A credit card annual fee is a fee automatically charged once a year to your credit card account for the convenience of the credit card. Annual fees, when they're charged, range from $15 to $500.
Cards That Typically Have An Annual Fee
Not all credit cards have an annual fee. A few categories of credit cards are more likely to have annual fees: reward credit cards, premium credit cards, secured credit cards typically have an annual fee. The annual fee increases the cost of having a credit card. If you pay an annual fee, make sure the benefit you're getting from your credit card exceeds that cost. For example, if your rewards credit card has an annual fee, the rewards you earn should exceed the annual fee. Otherwise, having the card isn't that beneficial.
How the Annual Fee is Charged
The annual fee might be a one-time charge on your credit card during a specific month of the year, usually around your card's anniversary or at the beginning of the calendar year. Or, the annual fee may be divided up and assessed monthly. It's more common for cards to charge the annual fee once a year.
How to Avoid an Annual Fee
Many credit cards waive the annual fee in the first year. That is, for those cards that charge an annual fee. After the first year, the fee is automatically charged to your account. If, after the first year, you decide the annual fee isn't worth it, you can close the account, but not before assessing the impact to your credit score and redeeming any rewards you've accumulated.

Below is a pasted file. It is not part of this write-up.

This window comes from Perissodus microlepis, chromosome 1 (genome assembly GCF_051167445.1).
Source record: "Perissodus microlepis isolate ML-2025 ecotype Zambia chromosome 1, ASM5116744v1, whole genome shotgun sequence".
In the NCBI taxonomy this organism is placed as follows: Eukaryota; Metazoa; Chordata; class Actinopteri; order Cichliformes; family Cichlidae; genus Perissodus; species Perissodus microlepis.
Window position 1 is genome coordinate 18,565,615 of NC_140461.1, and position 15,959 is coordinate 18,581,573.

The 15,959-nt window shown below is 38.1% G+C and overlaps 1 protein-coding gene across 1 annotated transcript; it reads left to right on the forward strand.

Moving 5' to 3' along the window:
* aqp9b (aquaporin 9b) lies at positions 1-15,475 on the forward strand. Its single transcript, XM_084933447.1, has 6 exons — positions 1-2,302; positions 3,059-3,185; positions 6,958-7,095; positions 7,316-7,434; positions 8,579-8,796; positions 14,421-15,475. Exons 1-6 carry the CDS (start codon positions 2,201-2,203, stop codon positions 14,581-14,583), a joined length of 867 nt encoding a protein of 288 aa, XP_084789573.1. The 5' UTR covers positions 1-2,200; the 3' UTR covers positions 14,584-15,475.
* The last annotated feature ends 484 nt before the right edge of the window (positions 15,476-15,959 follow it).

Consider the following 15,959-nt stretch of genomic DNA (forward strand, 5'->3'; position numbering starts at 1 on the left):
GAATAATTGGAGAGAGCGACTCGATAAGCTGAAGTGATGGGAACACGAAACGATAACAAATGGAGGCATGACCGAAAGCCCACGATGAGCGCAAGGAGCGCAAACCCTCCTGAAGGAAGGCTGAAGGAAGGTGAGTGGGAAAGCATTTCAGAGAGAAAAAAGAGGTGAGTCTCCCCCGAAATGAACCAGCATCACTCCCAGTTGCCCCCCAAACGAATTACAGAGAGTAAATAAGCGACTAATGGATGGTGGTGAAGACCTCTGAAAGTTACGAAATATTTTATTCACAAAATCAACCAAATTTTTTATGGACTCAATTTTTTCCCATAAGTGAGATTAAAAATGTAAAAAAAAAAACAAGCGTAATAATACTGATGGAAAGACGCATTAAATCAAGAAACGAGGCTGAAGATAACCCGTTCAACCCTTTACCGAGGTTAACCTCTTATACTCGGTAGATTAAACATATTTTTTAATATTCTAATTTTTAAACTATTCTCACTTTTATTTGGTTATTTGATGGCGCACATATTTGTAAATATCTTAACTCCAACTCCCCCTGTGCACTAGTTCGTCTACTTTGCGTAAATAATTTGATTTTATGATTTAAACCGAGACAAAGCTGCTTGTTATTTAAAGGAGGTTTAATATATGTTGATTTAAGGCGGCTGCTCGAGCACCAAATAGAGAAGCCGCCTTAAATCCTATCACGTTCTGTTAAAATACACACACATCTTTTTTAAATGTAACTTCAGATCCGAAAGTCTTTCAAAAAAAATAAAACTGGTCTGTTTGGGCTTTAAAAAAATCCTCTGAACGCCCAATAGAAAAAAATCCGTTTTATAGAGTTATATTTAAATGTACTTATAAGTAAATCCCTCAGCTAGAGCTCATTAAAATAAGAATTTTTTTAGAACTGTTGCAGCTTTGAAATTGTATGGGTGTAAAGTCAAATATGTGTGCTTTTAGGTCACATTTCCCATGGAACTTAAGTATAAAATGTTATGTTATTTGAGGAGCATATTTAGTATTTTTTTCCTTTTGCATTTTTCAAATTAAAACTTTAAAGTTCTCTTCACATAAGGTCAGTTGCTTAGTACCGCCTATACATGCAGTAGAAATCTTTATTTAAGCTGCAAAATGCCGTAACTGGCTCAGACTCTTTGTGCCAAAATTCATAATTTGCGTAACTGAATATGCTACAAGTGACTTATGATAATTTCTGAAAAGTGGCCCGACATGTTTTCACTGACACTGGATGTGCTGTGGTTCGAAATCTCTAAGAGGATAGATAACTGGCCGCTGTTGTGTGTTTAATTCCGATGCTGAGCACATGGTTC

Or, you can switch to another credit card with the same issuer, but one that doesn't have an annual fee. Note that by downgrading your account may lose some benefits and you may not incur rewards at the same rate. However, you've avoided the annual fee, which could be better in the long run. Again, make sure you redeem your rewards before making any changes to your credit card account to avoid losing your rewards.
Some credit cards allow you to avoid the annual fee by charging a certain amount on your credit card each year. Contact your credit card issuer to find out how you can have your annual fee waived.
If your credit card issuer decides to impose a new annual fee or raise the current one, they're required by federal law to notify you 45 days before the new annual fee becomes effective. You have the option to reject the new annual fee, however, you'll have to close your credit card if you decide to opt-out. Think hard before opting-out because closing a credit card could hurt your credit score.
Paying an annual fee isn't necessarily a bad thing, sometimes it's just a necessary part of having the credit card you want. But again, be sure the benefits of the card are worth paying the fee. Compare your card to similar credit cards from other credit card issuers to confirm you're getting a good deal.